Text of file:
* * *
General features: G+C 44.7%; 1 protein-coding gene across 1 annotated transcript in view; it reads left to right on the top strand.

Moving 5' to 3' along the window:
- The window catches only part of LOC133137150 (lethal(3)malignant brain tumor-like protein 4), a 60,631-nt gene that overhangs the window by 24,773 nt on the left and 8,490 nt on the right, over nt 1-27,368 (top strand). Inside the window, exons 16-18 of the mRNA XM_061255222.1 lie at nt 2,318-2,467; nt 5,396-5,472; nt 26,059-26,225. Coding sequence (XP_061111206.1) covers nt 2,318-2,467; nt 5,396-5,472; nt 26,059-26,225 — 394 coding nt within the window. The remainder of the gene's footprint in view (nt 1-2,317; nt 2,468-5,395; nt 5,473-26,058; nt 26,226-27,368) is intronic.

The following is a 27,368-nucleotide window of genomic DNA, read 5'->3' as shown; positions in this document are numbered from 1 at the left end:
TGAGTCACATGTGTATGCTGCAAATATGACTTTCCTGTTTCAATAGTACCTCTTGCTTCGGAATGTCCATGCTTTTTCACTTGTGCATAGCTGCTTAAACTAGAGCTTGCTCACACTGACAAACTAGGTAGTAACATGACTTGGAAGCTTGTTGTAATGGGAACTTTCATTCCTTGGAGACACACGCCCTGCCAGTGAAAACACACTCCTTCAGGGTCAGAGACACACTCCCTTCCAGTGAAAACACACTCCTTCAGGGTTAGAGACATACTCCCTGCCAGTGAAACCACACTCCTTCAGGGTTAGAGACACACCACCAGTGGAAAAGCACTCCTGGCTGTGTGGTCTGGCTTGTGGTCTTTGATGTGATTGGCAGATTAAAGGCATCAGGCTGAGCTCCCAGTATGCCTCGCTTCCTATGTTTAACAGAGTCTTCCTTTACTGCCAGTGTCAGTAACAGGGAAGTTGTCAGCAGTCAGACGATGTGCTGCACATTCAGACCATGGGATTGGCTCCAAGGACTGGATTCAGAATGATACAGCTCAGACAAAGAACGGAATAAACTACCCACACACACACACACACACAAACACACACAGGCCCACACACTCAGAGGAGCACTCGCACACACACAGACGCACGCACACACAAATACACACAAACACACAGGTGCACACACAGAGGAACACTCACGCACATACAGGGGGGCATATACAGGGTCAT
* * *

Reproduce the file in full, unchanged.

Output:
General features: G+C 44.7%; 1 protein-coding gene across 1 annotated transcript in view; it reads left to right on the top strand.

Moving 5' to 3' along the window:
- The window catches only part of LOC133137150 (lethal(3)malignant brain tumor-like protein 4), a 60,631-nt gene that overhangs the window by 24,773 nt on the left and 8,490 nt on the right, over nt 1-27,368 (top strand). Inside the window, exons 16-18 of the mRNA XM_061255222.1 lie at nt 2,318-2,467; nt 5,396-5,472; nt 26,059-26,225. Coding sequence (XP_061111206.1) covers nt 2,318-2,467; nt 5,396-5,472; nt 26,059-26,225 — 394 coding nt within the window. The remainder of the gene's footprint in view (nt 1-2,317; nt 2,468-5,395; nt 5,473-26,058; nt 26,226-27,368) is intronic.

The following is a 27,368-nucleotide window of genomic DNA, read 5'->3' as shown; positions in this document are numbered from 1 at the left end:
TGAGTCACATGTGTATGCTGCAAATATGACTTTCCTGTTTCAATAGTACCTCTTGCTTCGGAATGTCCATGCTTTTTCACTTGTGCATAGCTGCTTAAACTAGAGCTTGCTCACACTGACAAACTAGGTAGTAACATGACTTGGAAGCTTGTTGTAATGGGAACTTTCATTCCTTGGAGACACACGCCCTGCCAGTGAAAACACACTCCTTCAGGGTCAGAGACACACTCCCTTCCAGTGAAAACACACTCCTTCAGGGTTAGAGACATACTCCCTGCCAGTGAAACCACACTCCTTCAGGGTTAGAGACACACCACCAGTGGAAAAGCACTCCTGGCTGTGTGGTCTGGCTTGTGGTCTTTGATGTGATTGGCAGATTAAAGGCATCAGGCTGAGCTCCCAGTATGCCTCGCTTCCTATGTTTAACAGAGTCTTCCTTTACTGCCAGTGTCAGTAACAGGGAAGTTGTCAGCAGTCAGACGATGTGCTGCACATTCAGACCATGGGATTGGCTCCAAGGACTGGATTCAGAATGATACAGCTCAGACAAAGAACGGAATAAACTACCCACACACACACACACACACAAACACACACAGGCCCACACACTCAGAGGAGCACTCGCACACACACAGACGCACGCACACACAAATACACACAAACACACAGGTGCACACACAGAGGAACACTCACGCACATACAGGGGGGCATATACAGGGTCAT